Minimum Wage Rises In 19 States But Only Some Win Fight For $15/Hour

Minimum Wage Rises In 19 States But Only Some Win Fight For $15/Hour

It will be a happy New Year for millions of the lowest-paid workers across the United States as nineteen states ring in the new year with an increase in the minimum wage.

Massachusetts and Washington state will have the highest new minimum wages in the country, at $11 per hour, the Associated Press reported.

California will raise its wage to $10.50 for businesses with 26 or more employees. New York state is taking a regional approach, with the wage rising to $11 in New York City, to $10.50 for small businesses in the city, $10 in its downstate suburbs and $9.70 elsewhere. Some specific businesses — fast-food restaurants and the smallest New York City businesses — will have slightly different wage requirements.

“This $1.50 increase, I cannot even comprehend or tell you how important this will be,” said Alvin Major, a New York City fast-food worker. The 51-year-old father of four helped lead the fight for the increase in his state, one of several successful efforts by fast-food workers and other low wage workers around the country. “The price of food has gone up. Rent has gone up. Everything has gone up. … This will make a difference for so many people.”

Voters in Arizona, Maine, Colorado and Washington approved increases in this year’s election. Seven other states, Alaska, Florida, Missouri, Montana, New Jersey, Ohio and South Dakota, are automatically raising the wage based on indexing. The other states seeing increases are Arkansas, Connecticut, Hawaii, Michigan and Vermont.

Additional increases are slated for later in the year in Oregon, Washington, D.C., and Maryland.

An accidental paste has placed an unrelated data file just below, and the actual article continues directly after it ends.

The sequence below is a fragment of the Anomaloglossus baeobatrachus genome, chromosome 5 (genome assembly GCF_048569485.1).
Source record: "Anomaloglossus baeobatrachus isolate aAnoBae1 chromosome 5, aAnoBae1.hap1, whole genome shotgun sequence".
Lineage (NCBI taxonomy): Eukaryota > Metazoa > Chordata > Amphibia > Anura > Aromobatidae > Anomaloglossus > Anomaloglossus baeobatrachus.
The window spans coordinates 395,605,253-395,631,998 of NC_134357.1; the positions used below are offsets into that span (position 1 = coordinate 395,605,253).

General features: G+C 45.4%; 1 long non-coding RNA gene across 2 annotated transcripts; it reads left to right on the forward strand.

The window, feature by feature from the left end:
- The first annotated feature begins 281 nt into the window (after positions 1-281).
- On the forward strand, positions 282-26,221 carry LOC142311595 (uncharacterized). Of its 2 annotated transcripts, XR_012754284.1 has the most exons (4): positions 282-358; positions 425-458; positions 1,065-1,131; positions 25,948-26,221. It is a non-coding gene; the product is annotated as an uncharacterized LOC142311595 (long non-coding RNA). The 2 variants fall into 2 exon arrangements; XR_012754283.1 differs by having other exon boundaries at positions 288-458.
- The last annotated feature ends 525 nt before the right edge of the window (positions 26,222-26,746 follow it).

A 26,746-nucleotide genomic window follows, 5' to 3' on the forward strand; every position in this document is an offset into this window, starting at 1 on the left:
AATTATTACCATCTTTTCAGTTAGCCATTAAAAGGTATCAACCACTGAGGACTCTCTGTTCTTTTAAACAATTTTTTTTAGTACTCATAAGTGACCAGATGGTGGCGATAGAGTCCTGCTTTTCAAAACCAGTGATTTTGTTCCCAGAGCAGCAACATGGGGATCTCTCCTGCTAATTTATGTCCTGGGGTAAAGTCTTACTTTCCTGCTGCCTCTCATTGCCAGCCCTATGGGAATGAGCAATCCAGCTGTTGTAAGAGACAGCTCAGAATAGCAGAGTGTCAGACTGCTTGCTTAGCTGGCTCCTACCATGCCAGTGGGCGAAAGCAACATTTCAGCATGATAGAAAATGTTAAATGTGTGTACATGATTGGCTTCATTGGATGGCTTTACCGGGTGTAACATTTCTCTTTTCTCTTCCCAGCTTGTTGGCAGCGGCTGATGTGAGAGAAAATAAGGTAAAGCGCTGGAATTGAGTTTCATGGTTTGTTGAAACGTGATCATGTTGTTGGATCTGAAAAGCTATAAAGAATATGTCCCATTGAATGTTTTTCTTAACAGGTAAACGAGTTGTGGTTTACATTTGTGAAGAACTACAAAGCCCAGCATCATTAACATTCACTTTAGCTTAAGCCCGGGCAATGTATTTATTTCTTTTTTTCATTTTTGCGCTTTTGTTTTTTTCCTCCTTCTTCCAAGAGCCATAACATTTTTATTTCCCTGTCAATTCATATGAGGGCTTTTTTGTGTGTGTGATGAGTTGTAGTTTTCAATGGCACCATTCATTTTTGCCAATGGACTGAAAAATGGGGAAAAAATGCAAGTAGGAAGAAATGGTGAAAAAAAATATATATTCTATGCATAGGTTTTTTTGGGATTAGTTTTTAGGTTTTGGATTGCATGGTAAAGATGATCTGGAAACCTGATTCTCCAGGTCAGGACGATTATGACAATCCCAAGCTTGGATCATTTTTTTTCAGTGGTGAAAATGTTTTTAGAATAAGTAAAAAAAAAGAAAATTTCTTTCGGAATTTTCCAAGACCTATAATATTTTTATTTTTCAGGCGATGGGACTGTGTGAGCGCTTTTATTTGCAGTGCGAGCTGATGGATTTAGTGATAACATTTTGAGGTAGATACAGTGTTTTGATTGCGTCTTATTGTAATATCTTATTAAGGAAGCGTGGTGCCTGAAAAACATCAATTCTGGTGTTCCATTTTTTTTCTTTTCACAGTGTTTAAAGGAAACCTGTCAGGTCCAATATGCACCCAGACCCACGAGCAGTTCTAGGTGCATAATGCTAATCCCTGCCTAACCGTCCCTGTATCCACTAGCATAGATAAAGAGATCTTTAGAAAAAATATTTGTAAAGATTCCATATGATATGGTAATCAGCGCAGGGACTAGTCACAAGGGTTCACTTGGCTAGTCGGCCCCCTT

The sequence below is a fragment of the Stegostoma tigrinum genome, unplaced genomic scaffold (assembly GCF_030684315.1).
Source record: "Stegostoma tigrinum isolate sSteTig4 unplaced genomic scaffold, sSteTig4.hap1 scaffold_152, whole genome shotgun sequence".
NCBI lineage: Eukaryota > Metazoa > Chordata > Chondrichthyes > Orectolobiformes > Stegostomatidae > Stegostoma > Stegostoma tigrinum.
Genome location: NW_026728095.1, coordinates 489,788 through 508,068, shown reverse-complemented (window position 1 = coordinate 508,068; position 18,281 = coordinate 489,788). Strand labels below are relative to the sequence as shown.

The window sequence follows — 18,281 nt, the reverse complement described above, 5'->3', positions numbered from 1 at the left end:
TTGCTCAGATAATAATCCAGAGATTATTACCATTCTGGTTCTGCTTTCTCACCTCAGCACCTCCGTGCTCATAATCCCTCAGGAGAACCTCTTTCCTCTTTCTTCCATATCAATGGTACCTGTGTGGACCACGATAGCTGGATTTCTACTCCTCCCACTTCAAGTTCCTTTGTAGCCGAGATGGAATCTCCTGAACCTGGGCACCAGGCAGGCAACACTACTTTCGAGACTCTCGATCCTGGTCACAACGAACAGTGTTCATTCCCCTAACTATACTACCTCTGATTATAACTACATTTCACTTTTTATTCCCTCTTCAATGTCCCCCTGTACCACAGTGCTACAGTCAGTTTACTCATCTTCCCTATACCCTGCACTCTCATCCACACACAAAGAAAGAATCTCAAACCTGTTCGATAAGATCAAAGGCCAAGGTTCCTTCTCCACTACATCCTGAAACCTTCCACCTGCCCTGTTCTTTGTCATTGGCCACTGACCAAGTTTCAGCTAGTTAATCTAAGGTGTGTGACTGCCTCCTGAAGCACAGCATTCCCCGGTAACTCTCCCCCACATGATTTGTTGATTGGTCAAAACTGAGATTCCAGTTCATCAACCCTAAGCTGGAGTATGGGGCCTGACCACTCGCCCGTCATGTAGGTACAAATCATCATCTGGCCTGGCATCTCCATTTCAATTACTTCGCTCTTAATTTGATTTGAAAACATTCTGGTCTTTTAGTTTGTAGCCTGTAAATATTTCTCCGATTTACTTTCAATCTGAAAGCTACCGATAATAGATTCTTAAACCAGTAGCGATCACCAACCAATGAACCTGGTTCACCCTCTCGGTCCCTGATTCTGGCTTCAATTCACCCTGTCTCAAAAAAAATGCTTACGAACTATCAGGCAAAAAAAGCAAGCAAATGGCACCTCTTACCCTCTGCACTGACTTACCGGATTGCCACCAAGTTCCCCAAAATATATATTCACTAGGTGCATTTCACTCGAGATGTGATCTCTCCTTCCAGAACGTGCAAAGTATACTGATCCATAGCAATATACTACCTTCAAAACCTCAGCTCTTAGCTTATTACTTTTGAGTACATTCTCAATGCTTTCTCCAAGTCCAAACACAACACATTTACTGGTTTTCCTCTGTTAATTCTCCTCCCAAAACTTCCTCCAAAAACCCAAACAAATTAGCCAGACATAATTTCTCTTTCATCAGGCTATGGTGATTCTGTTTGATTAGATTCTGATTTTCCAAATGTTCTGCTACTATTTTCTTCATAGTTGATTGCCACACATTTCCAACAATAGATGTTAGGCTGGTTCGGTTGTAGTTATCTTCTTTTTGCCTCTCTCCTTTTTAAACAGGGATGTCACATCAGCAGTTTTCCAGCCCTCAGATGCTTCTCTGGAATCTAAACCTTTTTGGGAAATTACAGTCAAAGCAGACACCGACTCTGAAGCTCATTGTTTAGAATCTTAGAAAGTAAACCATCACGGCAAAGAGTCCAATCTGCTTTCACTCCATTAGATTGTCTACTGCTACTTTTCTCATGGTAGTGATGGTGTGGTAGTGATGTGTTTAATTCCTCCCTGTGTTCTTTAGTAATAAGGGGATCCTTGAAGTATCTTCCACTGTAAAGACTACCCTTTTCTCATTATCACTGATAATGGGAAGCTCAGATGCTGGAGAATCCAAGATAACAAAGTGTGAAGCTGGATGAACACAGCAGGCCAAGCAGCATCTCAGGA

In Arizona, the state Chamber of Commerce and Industry filed a lawsuit challenging the increase, which will raise the minimum wage from $8.05 to $10. On Thursday, the Arizona Supreme Court refused to temporarily block the raise.

Workers and labor advocates argue the increases will help low-wage workers now barely making ends meet and boost the economy by giving some consumers more money to spend. But many business owners opposed the higher wages, saying they would lead to higher prices and greater automation.

Some restaurant owners may consider reducing portion sizes or charging for side dishes that were once included in the price of a meal to absorb the increase, according to Melissa Fleischut, president of the New York State Restaurant Association.

“I’m sure prices will go up where they can, but restaurants want to avoid sticker shock,” she said. “They’re going to have to get creative.”

The adjustments in New York, California and several other states are part of a series of gradual increases to a $12 or $15 hourly wage.

The minimum wage will also go up this weekend in 22 cities and counties, including San Diego, San Jose and Seattle.

The high number of states and localities raising the wage this year reflects the successful work of fast-food workers and organized labor, according to Tsedeye Gebreselassie, senior staff attorney at the National Employment Law Project, as well as federal inaction on the wage. The national minimum was last raised, to $7.25, in 2009.

“These aren’t only teens trying to make some pocket money,” she said. “Increasingly it’s adults who are using this money to support their families.”

Minimum Wage Rates for 2017 Listed by State:

The following is a list of minimum wage rates for each state for 2017 announced, to date. The list also includes scheduled increases for future years.